With Lent just under three weeks away, Scepter is introducing a timely new book: Is Jesus Still Suffering? Exploring a question which spans centuries of Christian theology and debate, this book is the perfect companion to fasting, prayer, and almsgiving.
Suffering and Symbolism
The crucifix is an image at the heart of our Catholic worship. It is a prominent reminder of the suffering of Christ. But is it just a symbol? Many Christians have no idea that Jesus suffers even now, today — and that his suffering is ongoing, not just a single event from two thousand years ago.
To bring the crucifixion out of Nazareth and into our everyday lives, this book dives into the present reality of Christ’s suffering. It sheds light on Christ’s continual suffering. Through this understanding, we can be further attuned to Christ’s sacred humanity: his joys and sorrows.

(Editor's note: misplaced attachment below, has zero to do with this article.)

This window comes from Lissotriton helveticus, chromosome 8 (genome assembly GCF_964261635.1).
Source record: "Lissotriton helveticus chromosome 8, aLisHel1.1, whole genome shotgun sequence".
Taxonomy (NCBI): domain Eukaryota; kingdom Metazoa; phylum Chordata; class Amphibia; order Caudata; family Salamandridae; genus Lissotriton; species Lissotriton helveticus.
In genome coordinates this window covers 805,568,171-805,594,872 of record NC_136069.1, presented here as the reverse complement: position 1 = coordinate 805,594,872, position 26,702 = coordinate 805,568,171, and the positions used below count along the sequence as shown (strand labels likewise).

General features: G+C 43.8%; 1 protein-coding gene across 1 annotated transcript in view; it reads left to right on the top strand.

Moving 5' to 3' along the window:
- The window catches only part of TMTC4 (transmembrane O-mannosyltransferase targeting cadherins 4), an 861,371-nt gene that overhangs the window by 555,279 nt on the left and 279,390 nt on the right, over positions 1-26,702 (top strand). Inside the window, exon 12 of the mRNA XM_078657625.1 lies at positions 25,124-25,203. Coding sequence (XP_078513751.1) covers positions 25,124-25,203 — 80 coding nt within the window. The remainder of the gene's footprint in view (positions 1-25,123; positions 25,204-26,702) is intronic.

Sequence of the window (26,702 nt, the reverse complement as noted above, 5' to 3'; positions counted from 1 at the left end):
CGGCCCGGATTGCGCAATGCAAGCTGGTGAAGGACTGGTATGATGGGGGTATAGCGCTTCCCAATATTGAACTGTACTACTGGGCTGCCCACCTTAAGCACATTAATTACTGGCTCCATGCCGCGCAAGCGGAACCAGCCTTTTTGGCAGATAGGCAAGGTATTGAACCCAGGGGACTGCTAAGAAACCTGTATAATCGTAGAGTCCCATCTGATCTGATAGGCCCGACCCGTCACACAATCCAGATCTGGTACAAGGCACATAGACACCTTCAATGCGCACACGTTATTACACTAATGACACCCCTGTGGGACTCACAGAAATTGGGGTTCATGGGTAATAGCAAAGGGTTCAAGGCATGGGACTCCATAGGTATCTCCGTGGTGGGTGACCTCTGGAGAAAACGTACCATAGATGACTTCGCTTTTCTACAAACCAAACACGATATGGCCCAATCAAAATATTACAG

When we understand Christ, we recognize the urgency to console his Heart. This understanding of our responsibility to love and console the heart of Christ is an epiphany. It is the turning point in the Christian life.
This book begins with a focus on friendship with Christ in our spiritual lives. It outlines the most helpful means of getting to know him through revelation, the Gospel, and prayer.
Later, the book explains the two motivations to respond to Christ’s love. These are gratitude and compassion for his sorrowful Heart. Compassion leads us to desire to relieve Christ’s wounds, which in turn spurs our generosity. This logical explanation reveals the perennial relevance of the devotion to the Sacred Heart of Jesus.
About the Author
Fr. Michel Esparza received his medical degree from the Catholic University of Louvain (Belgium). In 1997, he received his doctorate in philosophy from the Pontifical University of the Holy Cross in Rome. He was ordained a priest in 1986 and exercises his ministry in Antwerp, Belgium, where he gives spiritual guidance to persons of all ages and walks of life. His publications include books and articles on Christian spirituality, the life and thought of Edith Stein, and the relationship between humility and self-esteem.